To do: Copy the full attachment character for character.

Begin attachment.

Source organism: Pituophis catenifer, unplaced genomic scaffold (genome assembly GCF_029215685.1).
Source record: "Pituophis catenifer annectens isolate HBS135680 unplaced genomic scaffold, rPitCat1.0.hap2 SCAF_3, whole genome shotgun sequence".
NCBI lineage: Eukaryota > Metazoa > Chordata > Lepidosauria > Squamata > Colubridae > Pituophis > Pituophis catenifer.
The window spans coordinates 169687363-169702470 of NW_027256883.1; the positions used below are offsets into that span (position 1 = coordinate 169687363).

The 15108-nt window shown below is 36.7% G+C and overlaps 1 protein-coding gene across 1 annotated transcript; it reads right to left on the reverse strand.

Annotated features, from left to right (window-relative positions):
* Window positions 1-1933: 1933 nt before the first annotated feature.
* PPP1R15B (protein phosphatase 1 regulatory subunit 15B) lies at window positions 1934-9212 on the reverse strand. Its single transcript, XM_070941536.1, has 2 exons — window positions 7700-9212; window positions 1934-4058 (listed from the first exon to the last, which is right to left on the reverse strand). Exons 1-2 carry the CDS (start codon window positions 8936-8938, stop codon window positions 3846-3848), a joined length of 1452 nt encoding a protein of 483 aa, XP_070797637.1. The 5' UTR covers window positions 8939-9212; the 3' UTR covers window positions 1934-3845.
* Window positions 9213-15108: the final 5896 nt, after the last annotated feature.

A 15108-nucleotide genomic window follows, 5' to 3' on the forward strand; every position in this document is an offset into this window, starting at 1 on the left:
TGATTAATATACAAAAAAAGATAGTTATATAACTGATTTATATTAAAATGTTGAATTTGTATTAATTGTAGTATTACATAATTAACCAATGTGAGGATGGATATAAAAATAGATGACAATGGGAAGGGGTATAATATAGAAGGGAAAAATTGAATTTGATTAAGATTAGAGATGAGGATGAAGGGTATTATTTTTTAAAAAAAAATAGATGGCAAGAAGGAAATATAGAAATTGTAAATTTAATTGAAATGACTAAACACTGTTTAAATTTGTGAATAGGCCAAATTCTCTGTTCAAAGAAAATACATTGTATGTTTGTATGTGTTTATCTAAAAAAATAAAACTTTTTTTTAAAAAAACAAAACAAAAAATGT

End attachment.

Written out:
Source organism: Pituophis catenifer, unplaced genomic scaffold (genome assembly GCF_029215685.1).
Source record: "Pituophis catenifer annectens isolate HBS135680 unplaced genomic scaffold, rPitCat1.0.hap2 SCAF_3, whole genome shotgun sequence".
NCBI lineage: Eukaryota > Metazoa > Chordata > Lepidosauria > Squamata > Colubridae > Pituophis > Pituophis catenifer.
The window spans coordinates 169687363-169702470 of NW_027256883.1; the positions used below are offsets into that span (position 1 = coordinate 169687363).

The 15108-nt window shown below is 36.7% G+C and overlaps 1 protein-coding gene across 1 annotated transcript; it reads right to left on the reverse strand.

Annotated features, from left to right (window-relative positions):
* Window positions 1-1933: 1933 nt before the first annotated feature.
* PPP1R15B (protein phosphatase 1 regulatory subunit 15B) lies at window positions 1934-9212 on the reverse strand. Its single transcript, XM_070941536.1, has 2 exons — window positions 7700-9212; window positions 1934-4058 (listed from the first exon to the last, which is right to left on the reverse strand). Exons 1-2 carry the CDS (start codon window positions 8936-8938, stop codon window positions 3846-3848), a joined length of 1452 nt encoding a protein of 483 aa, XP_070797637.1. The 5' UTR covers window positions 8939-9212; the 3' UTR covers window positions 1934-3845.
* Window positions 9213-15108: the final 5896 nt, after the last annotated feature.

A 15108-nucleotide genomic window follows, 5' to 3' on the forward strand; every position in this document is an offset into this window, starting at 1 on the left:
TGATTAATATACAAAAAAAGATAGTTATATAACTGATTTATATTAAAATGTTGAATTTGTATTAATTGTAGTATTACATAATTAACCAATGTGAGGATGGATATAAAAATAGATGACAATGGGAAGGGGTATAATATAGAAGGGAAAAATTGAATTTGATTAAGATTAGAGATGAGGATGAAGGGTATTATTTTTTAAAAAAAAATAGATGGCAAGAAGGAAATATAGAAATTGTAAATTTAATTGAAATGACTAAACACTGTTTAAATTTGTGAATAGGCCAAATTCTCTGTTCAAAGAAAATACATTGTATGTTTGTATGTGTTTATCTAAAAAAATAAAACTTTTTTTTAAAAAAACAAAACAAAAAATGT